Our teaching job descriptions will change dependent on organization, experience, and need. I like to operate with a clear job description, and have realized that I need to audit and update my job description since the old one is not working anymore.
What job description fits the present mandates, expectations, and needs of the learning community--what do students, families, leaders, and the community want?
Families, leaders, and the community want positivity. This is clear from many exchanges of late. Actually, most people move towards positivity, and I notice that in my blog too. Positive posts get far more hits than critical posts. As a critical thinker who enjoys a challenge, I have to remind myself that in general most people prefer the positive description rather than a critical challenge. Children, however, are a bit more like me and deal with a critical challenge with open arms and ready minds--hence while using positivity, I will continue to offer children positive problems too--places where they can problem solve, analyze, and feel that excitement of the "break through" moment, new thinking, and growth.
Families and students look forward to choice. Families have strong, varied opinions about home study, technology, and curriculum. Hence, the homework buffet. Similarly, children thrive with choice. Hence, I'll continue to offer learning experiences with similar content and skill, but a variety of ways to study, learn, master, and present that content and skill.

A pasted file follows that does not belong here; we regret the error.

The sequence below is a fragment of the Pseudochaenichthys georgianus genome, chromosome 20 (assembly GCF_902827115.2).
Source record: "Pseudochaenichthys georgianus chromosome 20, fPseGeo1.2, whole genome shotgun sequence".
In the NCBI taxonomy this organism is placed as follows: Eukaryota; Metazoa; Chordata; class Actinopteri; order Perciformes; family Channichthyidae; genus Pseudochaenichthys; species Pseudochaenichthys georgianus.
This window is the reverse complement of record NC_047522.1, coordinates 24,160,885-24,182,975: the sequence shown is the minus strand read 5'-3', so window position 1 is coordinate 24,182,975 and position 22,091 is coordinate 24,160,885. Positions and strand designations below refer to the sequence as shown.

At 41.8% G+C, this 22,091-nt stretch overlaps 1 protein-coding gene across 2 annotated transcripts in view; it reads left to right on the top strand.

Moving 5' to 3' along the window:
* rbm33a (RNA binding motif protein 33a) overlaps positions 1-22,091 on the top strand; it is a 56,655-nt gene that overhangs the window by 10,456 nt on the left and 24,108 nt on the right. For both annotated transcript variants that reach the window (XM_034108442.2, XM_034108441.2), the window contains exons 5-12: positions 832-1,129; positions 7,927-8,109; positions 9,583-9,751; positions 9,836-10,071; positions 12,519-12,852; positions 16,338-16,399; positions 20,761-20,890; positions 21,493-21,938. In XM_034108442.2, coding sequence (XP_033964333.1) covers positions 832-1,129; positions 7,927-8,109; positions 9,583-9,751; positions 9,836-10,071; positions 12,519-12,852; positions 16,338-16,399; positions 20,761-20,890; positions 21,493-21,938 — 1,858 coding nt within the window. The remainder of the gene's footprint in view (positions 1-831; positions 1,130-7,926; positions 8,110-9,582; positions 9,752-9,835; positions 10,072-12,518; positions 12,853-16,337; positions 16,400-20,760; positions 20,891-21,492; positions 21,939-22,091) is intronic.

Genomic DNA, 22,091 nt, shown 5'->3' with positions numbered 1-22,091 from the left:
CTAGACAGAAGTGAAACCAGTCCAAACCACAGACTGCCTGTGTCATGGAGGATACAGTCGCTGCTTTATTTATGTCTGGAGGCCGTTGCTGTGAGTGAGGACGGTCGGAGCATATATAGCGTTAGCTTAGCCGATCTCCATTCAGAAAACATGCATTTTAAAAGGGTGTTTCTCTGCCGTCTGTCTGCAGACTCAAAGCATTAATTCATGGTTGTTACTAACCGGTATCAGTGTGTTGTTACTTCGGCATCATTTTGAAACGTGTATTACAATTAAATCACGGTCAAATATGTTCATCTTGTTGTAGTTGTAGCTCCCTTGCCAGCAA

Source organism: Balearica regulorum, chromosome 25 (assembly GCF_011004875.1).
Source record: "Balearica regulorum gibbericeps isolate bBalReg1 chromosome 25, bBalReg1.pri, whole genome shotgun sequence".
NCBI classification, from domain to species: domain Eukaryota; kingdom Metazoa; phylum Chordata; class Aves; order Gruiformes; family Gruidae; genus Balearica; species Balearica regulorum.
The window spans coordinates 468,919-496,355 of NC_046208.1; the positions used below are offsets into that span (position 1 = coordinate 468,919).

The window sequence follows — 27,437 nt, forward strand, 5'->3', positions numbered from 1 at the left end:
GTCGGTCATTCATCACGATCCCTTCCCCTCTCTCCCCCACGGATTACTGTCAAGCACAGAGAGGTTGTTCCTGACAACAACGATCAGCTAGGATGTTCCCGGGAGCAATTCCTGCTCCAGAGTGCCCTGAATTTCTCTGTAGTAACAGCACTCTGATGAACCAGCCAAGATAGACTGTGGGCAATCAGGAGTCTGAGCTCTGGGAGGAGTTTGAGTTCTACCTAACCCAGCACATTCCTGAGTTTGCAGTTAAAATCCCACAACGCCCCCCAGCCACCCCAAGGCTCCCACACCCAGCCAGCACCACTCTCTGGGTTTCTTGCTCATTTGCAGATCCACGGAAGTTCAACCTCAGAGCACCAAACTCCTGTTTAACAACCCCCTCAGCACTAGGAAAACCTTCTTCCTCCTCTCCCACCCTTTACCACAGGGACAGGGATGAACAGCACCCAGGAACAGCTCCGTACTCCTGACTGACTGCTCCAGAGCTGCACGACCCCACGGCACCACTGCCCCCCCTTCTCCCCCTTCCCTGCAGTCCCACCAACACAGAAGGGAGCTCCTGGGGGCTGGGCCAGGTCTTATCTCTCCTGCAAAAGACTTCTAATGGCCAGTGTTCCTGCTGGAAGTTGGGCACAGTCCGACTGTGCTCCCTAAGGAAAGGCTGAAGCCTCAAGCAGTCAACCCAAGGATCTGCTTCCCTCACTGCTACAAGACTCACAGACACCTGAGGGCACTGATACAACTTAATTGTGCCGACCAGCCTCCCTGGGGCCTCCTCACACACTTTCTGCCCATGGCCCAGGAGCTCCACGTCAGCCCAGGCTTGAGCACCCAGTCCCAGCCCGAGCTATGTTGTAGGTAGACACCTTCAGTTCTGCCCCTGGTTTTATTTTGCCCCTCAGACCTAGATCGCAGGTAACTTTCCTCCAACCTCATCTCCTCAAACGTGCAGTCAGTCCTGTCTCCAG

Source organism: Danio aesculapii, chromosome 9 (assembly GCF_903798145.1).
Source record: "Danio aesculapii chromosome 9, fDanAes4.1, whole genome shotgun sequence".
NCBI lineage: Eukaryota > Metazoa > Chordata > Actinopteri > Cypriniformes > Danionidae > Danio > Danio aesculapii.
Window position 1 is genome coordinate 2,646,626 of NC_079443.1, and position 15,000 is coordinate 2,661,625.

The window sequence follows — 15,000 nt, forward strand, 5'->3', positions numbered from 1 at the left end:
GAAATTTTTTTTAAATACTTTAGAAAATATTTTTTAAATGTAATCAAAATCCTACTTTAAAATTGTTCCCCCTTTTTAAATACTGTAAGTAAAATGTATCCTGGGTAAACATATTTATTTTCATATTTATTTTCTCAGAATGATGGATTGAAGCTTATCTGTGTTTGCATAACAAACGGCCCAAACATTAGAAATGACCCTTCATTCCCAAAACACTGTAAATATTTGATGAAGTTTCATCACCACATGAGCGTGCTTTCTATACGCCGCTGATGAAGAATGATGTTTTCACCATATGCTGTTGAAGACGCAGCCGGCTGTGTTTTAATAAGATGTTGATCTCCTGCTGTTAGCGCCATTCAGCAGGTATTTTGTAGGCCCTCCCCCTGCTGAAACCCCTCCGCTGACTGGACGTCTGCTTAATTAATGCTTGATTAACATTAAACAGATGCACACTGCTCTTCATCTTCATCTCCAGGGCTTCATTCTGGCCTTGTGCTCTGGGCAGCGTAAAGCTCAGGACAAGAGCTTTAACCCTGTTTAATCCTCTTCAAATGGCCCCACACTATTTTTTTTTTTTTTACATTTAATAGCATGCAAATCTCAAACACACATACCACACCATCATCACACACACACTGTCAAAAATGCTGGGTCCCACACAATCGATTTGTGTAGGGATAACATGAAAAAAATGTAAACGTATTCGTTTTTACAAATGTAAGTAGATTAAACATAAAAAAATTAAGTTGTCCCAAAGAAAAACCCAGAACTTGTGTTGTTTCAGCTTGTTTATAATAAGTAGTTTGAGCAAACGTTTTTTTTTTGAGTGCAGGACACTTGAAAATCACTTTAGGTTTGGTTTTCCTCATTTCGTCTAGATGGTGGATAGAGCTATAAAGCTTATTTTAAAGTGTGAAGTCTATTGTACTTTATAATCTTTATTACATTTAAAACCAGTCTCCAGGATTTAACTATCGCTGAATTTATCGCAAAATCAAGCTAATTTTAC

Standards and Scores
Most families and most administrators are concerned with standards and scores. Administrators don't want to deal with low scores, and families become worried by low scores. This presents a real challenge to teachers since the scores are related to a narrow slice of school life when it comes to the actual tests and the amount of content tested. The standards, on the other hand, mostly represent a wide foundation of essential academic skills and knowledge at my level. Hence, I'll continue to embed the standards into worthy design with an eye on the scores, and I'll continue to collect lots of evidence to prove growth--evidence that is required of teachers today, and evidence that informs effective teaching efforts.
Passion, Interest, and Dignity: Worthy Learning Design
A focus on scores and standards without worthy learning design can result in education that is dehumanizing. If you're the child who comes to class way behind in terms of academic standards, the "drill and kill" approach to mostly paper-pencil, multiple choice standardized tests could be a nightmare. This is the tough part for teachers. While we're expected to bring students towards mastery in a large number of standards and scores, we know in our hearts that we have to teach with dignity, care, and the acknowledgement that children are much more than a score or a test--that children represent a wide variety of talent, spirit, interest, passion, and joy that is not a focus of tests or scores. In life, those that embrace their passions, gifts, and skills succeed, and more often, than not, people's success is not dependent on scores, but instead dependent on relationships, personality, passion, drive, happiness, and meaning.